California has baned the production and sale of foie gras. Law doesn't kick in until 2012. Sonoma Foie Gras (located in CA) is one of two producers in the US, the other is Hudson Valley Foie Gras in NY.
Sure to be all over the food blog world today. I can't find any news articles on the web that aren't "yay yay" over the bill. Ah ha! Here's one!
Derrick is sure to comment on the subject. He knows far more about the details of it than myself.
Okay, so this is pretty arguably not about food in the sense of real food. However, in any case, Interstate Bakeries has filed for Chapter 11.
I was never really a Twinkie fan myself. HoHos always appealed to me because of the foil wrapping. Interstate also makes the all important "Chemical Pie" -- as I refer to them.
Nope, sorry not a political entry.
Apparently, the US government has decided that one bit of American Life we just have to help the rest of the world understand is BBQ.
Lots of people ask me "What do you do with all of that BBQ?" It's a reasonable question, because you can't really fire up my massive BBQ rig without being in for something on the order of 10 pounds of meat. Maybe more.
One of my favorite ways of using left over brisket it to make what I (and my co-workers) call a "meat salad." The day before, I slice 1/3-1/2 pound of brisket to take to work. For example, today.
At lunch, I combine it with lettuce from the salad bar (and anything else that looks good). Tomatoes when in season. Cheese. Maybe some croutons. We pay by weight and lettuce is really light. Even when piling it on, I'm usually under $5. Even better, our salad bar/cafe has an excellent selection of condiments to select from. So I usually combine:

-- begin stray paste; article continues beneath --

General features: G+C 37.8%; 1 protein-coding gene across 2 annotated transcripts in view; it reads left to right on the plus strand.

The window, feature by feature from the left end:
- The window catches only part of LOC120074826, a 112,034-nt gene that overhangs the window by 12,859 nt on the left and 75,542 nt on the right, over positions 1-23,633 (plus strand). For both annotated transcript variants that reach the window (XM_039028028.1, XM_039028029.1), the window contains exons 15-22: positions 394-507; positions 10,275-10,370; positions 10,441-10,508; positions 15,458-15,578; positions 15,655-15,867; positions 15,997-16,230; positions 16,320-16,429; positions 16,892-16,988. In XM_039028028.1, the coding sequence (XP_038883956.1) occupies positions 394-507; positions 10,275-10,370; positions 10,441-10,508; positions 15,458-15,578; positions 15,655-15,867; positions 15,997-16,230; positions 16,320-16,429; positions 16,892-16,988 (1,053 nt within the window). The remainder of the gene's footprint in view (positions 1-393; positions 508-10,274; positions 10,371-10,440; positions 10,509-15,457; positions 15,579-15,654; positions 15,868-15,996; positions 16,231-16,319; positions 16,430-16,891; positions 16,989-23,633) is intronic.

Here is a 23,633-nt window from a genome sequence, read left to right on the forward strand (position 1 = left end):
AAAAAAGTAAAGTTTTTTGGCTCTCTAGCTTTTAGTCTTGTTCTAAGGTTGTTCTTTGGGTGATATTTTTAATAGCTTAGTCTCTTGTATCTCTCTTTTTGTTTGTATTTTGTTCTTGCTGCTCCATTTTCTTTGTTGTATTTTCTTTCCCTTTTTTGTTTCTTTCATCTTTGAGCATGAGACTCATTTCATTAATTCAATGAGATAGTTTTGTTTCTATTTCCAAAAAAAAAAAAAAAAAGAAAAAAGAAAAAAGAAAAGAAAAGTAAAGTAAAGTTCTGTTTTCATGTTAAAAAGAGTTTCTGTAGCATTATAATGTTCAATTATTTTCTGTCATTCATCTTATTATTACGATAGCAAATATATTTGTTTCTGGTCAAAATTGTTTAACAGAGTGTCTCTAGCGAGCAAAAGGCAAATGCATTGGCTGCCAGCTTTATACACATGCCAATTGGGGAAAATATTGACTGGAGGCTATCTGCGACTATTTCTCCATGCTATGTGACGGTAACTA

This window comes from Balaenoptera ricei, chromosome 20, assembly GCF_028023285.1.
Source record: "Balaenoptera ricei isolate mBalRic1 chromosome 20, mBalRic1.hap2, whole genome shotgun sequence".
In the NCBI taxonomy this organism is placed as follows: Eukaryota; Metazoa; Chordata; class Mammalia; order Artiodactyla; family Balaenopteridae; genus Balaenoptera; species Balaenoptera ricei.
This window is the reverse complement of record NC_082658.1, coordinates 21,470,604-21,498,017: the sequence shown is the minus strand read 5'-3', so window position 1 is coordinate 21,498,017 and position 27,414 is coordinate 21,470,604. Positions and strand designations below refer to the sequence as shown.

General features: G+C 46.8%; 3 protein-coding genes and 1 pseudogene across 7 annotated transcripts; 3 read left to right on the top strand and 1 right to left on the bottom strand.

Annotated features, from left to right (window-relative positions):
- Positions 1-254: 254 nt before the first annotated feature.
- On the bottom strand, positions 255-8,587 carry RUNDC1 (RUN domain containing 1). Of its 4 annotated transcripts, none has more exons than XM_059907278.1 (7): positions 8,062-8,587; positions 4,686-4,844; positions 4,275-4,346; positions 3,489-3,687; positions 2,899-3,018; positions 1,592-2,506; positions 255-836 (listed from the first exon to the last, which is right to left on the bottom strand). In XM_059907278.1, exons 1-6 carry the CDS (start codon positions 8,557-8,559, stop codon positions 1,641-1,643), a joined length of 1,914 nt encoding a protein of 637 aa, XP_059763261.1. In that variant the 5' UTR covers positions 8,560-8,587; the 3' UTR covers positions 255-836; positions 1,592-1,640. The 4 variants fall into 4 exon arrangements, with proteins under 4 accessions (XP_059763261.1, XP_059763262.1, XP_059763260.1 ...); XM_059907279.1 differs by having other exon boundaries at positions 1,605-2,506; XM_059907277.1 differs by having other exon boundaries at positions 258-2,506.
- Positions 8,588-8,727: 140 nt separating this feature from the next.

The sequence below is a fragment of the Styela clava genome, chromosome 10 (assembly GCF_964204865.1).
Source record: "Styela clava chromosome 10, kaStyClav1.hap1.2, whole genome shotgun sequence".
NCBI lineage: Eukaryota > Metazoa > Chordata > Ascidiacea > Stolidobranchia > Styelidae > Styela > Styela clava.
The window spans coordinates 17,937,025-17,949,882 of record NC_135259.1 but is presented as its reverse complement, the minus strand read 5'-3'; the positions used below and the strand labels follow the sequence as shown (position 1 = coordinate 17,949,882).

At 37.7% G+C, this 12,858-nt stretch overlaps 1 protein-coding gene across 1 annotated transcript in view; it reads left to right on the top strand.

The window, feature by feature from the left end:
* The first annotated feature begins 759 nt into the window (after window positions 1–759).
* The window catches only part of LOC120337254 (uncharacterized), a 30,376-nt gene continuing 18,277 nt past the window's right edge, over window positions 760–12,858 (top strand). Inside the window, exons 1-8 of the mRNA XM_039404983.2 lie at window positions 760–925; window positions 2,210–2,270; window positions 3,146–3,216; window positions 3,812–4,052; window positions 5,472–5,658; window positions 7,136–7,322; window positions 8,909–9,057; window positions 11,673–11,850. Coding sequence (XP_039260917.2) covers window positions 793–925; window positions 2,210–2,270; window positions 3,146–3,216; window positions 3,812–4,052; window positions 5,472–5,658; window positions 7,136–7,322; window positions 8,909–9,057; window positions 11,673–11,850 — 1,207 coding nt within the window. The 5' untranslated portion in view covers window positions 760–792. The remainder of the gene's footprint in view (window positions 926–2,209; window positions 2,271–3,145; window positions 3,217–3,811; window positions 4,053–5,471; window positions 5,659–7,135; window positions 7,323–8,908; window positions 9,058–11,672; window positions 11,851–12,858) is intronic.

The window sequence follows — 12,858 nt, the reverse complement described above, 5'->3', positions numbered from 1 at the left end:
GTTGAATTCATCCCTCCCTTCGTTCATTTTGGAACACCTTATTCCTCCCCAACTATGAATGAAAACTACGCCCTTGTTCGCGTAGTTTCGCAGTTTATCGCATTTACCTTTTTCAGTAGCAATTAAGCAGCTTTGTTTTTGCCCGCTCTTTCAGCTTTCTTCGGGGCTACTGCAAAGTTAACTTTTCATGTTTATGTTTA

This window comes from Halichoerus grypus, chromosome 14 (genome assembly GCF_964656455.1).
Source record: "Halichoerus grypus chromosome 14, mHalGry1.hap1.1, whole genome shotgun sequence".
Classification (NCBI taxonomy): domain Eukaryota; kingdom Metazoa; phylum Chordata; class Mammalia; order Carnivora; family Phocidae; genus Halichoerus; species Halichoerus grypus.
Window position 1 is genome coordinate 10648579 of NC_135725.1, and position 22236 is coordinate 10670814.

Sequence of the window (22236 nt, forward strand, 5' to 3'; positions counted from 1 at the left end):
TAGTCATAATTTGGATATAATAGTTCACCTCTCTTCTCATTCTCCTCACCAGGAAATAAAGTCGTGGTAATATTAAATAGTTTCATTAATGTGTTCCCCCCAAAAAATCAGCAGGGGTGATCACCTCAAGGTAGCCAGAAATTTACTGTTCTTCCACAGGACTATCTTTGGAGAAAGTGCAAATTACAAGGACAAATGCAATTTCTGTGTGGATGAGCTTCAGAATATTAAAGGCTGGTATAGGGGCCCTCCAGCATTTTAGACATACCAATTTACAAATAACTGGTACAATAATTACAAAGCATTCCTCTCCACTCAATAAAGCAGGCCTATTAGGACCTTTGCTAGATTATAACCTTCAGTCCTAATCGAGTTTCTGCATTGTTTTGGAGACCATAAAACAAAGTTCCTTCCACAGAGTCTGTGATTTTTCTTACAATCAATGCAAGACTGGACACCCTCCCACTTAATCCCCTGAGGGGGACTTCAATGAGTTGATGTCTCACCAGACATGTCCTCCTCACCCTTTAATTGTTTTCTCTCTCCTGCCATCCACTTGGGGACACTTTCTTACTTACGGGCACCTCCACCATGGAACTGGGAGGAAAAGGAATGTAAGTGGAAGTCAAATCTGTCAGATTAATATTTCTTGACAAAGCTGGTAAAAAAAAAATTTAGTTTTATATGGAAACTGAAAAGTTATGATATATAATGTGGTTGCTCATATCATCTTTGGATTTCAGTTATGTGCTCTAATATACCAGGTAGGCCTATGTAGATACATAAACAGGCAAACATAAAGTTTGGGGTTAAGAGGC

- red wine vinegar
- olive oil
- wochestershire sauce
- hot sauce
in order to make a very loose BBQ sauce. I use this to dress the salad. Recently, they've even added a house made BBQ sauce of their own -- I still usually at least thin it out with some of the above.
When I make extra BBQ sausages, they also make a great addition to this salad. And no, I'm not on Atkins. Why do you ask?
Here's a blog in which the author changes careers to become a chef.
I also took a sabbatical and decided not to change paths as a result. I decided that I didn't need to turn a 2nd hobby into a career and risk losing some of the reasons that I love it.
I haven't made one of these in some time. Last night I decided to see if I could make a smaller than normal batch (because who really needs to eat 8 deserts on ones own?).
4 oz dark chocolate
4 oz unsalted butter
1/4 C sugar
1 T flour
Oven to 400 degrees. Butter and flour (or, in my case, I use cocoa powder) two small ramikins (6 oz? something like that). Melt butter and chocolate in double boiler. Once melted, remove from heat and allow to cool slightly. When oven is to temp and chocolate has melted, whip eggs and sugar together until the ribbon forms. Pour in chocolate mixture and whip just to combine, then add flour and do likewise.